30 Sep 2011

Tchaikovsky – Symphony No. 2 in C Minor, op. 17 (“Little Russian”)

Written by Jeff Counts

Instrumentation: 2 flutes, piccolo, 2 oboes, 2 clarinets, 2 bassoons, 4 horns, 2 trumpets, 3 trombones, tuba, timpani, bass drum, cymbals, tam-tam, strings

Duration: 32 minutes in four movements.

THE COMPOSER – PIOTR ILYCH TCHAIKOVSKY (1840-1893) – Tchaikovsky was on summer vacation in the Ukraine when he began work on his 2nd Symphony in 1872. His letters from that year show that he was excited about the piece and progressing nicely but that it required his undivided attention. To his father in December he wrote, “My new symphony…thank God, is finished” and later added “…I am now resting.”

THE MUSIC – Tchaikovsky was particularly affected by the folk music of the Ukraine (known in those Czarist days as “Little Russia”). Though he used folk music on occasion in his symphonic creations, he never did so as thoroughly as in the 2nd Symphony.  Three of the four movements quote folksongs literally. “Down the Mother Volga” is used in the first, “Spin, O My Spinner” in the second with “The Crane” serving as the theme for a set of highly creative variations in the fourth. The premiere met with considerable success for Tchaikovsky, who reacted with equally considerable modesty, even giving credit (for the popular “Crane” sections) to the elderly steward who hummed it constantly while the composer worked. Some of his reluctance to fully acknowledge the public adoration of the piece might have been due to his own growing harsh judgment of it. He revised it extensively in 1879 and hoped to “turn this immature and mediocre symphony into a good one.” The first movement was essentially re-composed, the scherzo re-orchestrated and the finale shortened significantly. The Symphony received its second “premiere” in 1881 and enjoyed a similarly positive reaction from the audience. More importantly, Tchaikovsky was finally happy with it. In an interesting and fortunate twist of fate, the full score of the original version was never published thanks to some initially frustrating delays, delays that ultimately allowed Tchaikovsky to keep the earlier (and according to him, lesser) version to himself.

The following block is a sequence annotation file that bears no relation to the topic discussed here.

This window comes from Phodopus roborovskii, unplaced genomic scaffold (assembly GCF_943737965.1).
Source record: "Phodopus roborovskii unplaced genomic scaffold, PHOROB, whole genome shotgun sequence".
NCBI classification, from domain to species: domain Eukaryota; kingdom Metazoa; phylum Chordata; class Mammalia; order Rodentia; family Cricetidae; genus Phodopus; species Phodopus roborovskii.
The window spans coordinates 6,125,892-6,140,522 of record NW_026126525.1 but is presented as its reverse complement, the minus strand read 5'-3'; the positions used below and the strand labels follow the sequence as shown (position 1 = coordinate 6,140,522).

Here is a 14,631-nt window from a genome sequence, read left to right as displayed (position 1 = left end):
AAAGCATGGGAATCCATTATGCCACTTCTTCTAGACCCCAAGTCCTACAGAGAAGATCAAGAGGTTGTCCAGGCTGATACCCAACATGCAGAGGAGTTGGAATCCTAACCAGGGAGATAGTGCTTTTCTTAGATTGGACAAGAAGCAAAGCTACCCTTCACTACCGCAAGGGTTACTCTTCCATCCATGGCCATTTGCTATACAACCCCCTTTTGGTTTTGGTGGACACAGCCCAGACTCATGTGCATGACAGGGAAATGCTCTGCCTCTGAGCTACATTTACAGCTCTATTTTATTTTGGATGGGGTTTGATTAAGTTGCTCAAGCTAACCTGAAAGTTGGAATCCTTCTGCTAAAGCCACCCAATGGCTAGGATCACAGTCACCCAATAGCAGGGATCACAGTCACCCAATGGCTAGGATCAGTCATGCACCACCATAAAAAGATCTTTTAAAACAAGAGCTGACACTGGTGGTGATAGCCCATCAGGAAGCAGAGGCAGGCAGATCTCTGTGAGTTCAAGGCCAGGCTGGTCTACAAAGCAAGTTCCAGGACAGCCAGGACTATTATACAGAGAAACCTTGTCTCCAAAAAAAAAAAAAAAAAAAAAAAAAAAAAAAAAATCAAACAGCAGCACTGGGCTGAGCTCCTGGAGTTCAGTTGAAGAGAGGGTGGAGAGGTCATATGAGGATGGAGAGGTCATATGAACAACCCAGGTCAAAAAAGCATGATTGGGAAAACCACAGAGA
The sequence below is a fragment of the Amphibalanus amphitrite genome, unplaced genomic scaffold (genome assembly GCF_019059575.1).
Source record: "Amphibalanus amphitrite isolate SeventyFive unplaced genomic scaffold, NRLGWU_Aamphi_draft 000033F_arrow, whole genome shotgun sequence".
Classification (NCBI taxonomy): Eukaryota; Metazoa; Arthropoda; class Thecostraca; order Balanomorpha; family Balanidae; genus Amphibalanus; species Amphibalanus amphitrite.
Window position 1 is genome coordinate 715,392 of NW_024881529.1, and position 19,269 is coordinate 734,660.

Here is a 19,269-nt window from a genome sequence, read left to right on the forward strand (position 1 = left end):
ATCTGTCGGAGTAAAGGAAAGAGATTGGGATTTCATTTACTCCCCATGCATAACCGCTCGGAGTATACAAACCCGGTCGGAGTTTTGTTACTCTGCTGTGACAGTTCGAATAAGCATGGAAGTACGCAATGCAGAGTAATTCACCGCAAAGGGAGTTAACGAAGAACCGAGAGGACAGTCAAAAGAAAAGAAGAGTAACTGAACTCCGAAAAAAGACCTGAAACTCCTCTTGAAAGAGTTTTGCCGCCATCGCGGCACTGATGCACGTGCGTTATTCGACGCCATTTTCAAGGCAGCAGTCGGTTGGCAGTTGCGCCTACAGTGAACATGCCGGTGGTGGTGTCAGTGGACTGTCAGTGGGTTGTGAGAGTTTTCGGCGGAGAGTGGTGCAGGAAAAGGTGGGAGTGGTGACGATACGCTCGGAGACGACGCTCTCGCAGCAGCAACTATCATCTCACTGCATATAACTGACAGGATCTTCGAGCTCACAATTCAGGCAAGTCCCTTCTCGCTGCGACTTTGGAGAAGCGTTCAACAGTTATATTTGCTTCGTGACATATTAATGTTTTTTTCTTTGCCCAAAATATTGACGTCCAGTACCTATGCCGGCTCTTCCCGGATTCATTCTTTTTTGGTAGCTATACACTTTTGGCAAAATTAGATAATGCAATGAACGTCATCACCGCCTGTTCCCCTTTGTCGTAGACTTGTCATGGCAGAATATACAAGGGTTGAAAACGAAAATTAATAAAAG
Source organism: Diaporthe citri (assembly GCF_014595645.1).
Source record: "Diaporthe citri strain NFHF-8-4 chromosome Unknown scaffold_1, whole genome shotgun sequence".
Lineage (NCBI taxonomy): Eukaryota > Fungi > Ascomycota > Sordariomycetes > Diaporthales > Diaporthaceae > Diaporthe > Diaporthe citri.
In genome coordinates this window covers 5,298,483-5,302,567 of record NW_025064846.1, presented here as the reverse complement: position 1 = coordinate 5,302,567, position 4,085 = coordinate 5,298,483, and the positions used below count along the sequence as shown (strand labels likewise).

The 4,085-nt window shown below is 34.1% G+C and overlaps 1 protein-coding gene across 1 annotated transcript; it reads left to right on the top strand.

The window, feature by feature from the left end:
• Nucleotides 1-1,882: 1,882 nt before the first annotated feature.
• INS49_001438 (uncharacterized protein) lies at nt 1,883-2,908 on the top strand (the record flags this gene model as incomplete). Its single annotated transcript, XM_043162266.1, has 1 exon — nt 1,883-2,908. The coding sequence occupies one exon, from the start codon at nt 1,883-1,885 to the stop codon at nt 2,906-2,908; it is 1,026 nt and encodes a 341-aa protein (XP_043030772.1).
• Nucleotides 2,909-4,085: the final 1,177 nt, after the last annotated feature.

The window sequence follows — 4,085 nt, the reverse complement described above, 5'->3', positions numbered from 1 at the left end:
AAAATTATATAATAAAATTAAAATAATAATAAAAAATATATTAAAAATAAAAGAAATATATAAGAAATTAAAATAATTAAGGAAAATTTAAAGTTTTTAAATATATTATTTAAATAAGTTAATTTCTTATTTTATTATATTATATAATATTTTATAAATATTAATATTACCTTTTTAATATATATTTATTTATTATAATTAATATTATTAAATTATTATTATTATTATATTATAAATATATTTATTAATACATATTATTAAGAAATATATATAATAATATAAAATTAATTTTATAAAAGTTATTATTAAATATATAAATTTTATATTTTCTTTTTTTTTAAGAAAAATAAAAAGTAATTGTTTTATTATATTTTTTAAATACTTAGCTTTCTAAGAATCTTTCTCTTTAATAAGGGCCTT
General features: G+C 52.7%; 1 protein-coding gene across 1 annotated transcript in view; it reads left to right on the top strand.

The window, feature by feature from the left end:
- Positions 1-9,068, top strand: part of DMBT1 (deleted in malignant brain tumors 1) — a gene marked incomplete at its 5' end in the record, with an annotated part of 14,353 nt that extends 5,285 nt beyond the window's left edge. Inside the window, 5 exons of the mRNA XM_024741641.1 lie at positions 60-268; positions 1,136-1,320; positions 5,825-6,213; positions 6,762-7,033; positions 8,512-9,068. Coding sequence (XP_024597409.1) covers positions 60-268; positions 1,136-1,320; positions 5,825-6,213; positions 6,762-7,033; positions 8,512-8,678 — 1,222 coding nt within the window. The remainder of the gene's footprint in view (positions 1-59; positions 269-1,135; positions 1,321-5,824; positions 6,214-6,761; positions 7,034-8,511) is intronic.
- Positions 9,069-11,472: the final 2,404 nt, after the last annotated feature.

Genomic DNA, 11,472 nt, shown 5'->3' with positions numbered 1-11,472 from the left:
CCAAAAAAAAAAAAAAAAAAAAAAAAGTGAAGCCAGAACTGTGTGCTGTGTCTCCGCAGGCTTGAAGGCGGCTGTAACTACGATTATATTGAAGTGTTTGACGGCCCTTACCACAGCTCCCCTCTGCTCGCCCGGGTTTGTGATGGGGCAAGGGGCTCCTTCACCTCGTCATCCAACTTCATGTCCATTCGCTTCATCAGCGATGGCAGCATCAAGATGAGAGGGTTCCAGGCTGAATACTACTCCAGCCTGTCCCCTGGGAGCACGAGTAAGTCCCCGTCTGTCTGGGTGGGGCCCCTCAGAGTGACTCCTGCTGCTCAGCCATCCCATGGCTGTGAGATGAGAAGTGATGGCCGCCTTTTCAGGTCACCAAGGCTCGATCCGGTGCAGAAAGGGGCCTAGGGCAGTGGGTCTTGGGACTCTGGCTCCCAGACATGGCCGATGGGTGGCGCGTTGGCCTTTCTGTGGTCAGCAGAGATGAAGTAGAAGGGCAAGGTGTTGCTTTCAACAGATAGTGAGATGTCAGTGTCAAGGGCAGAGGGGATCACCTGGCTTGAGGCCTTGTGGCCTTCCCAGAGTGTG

THE WORLD – Among the successfully published in 1872 was Through the Looking Glass by Lewis Carroll. Also in that year, Yellowstone National Park was founded, Ulysses S. Grant was re-elected and King Kamehameha V died in Hawai’i, ending the 62-year reign of his House.